• Frameworks that potentially include tools and services that illustrate and implement new approaches, techniques, or algorithms for self-* and autonomic systems.
  • Data and datasets that include, e.g., logging data, system traces, sensor data, or raw survey data that can support various phases of the engineering process of self-* and autonomic systems.

This list is not exhaustive; authors with questions about the suitability of an artifact should reach out to the chairs. Additionally, the published artifact papers will be associated with IEEE Reproducibility Badges in the conference program and conference proceedings. We explain more about the badging and the required processes for preparing the artifact in the Submission tab.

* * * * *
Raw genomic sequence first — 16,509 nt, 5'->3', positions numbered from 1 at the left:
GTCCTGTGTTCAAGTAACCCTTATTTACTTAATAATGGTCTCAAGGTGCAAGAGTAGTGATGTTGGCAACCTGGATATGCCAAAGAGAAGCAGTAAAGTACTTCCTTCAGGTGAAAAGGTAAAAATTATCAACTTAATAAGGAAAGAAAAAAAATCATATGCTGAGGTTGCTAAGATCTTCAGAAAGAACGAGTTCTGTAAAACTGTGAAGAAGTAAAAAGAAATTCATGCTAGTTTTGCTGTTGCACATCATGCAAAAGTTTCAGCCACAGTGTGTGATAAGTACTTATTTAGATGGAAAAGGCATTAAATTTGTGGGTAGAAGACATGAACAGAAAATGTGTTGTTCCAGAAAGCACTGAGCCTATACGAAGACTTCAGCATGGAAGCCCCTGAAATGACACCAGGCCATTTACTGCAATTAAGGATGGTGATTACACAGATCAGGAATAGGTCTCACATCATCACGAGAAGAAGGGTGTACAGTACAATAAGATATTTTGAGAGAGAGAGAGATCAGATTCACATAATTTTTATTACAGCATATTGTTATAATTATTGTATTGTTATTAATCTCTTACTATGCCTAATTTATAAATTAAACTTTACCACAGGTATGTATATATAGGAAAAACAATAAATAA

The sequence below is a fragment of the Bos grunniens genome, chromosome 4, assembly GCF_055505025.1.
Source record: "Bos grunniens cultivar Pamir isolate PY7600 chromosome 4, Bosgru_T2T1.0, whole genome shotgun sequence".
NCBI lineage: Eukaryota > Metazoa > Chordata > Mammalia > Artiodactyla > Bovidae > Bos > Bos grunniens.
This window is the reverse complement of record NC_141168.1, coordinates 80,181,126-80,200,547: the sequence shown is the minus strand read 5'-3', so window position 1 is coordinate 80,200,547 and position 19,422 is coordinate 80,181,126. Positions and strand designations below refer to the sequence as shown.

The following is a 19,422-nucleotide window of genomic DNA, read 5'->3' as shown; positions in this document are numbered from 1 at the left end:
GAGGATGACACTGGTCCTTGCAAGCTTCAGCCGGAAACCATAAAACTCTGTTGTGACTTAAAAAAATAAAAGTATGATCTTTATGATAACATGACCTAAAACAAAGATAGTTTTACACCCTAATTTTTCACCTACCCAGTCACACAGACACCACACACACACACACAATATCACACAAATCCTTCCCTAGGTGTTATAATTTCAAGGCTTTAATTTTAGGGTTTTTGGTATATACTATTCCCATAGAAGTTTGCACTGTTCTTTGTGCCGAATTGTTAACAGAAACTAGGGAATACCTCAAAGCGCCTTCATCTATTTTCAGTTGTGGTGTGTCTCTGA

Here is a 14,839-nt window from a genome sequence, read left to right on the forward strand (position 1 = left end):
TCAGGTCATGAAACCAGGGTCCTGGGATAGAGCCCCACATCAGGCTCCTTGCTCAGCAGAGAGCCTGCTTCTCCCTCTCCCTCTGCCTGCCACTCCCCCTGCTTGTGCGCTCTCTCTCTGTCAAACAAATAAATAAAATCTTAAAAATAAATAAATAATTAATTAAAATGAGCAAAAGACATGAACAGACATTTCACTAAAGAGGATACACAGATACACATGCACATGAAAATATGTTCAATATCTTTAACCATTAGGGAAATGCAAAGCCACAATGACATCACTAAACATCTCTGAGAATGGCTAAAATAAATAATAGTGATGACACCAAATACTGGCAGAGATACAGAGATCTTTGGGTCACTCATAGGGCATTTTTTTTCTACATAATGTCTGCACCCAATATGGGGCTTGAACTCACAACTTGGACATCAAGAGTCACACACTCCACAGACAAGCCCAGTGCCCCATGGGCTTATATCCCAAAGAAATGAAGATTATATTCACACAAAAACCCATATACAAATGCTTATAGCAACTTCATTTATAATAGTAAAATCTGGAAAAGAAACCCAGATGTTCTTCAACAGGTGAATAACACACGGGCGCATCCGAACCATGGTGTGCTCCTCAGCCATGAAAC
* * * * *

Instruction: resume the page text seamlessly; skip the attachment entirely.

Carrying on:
Submission Types

In ACSOS 2024, we call for two kinds of artifact submissions:

  1. artifact standalone paper: consists of (1) an artifact paper (max 6 pages, including references) and (2) the artifact itself;
  2. artifact from a full research paper accepted in the main ACSOS research track: only the artifact has to be submitted, and badges will be associated to the associated research paper.

The standalone artifact papers will be published in the conference proceedings companion. Also, a best artifact award will be issued.

Important Dates

Paper Submission Deadline: 	July 5th, 2024 
Notification to Authors: 	July 29th, 2024
Camera Ready Deadline: 	 	August 5th, 2024
ACSOS Conference:		September 26th - 20th, 2024

All times in Anywhere on Earth (AoE) timezone.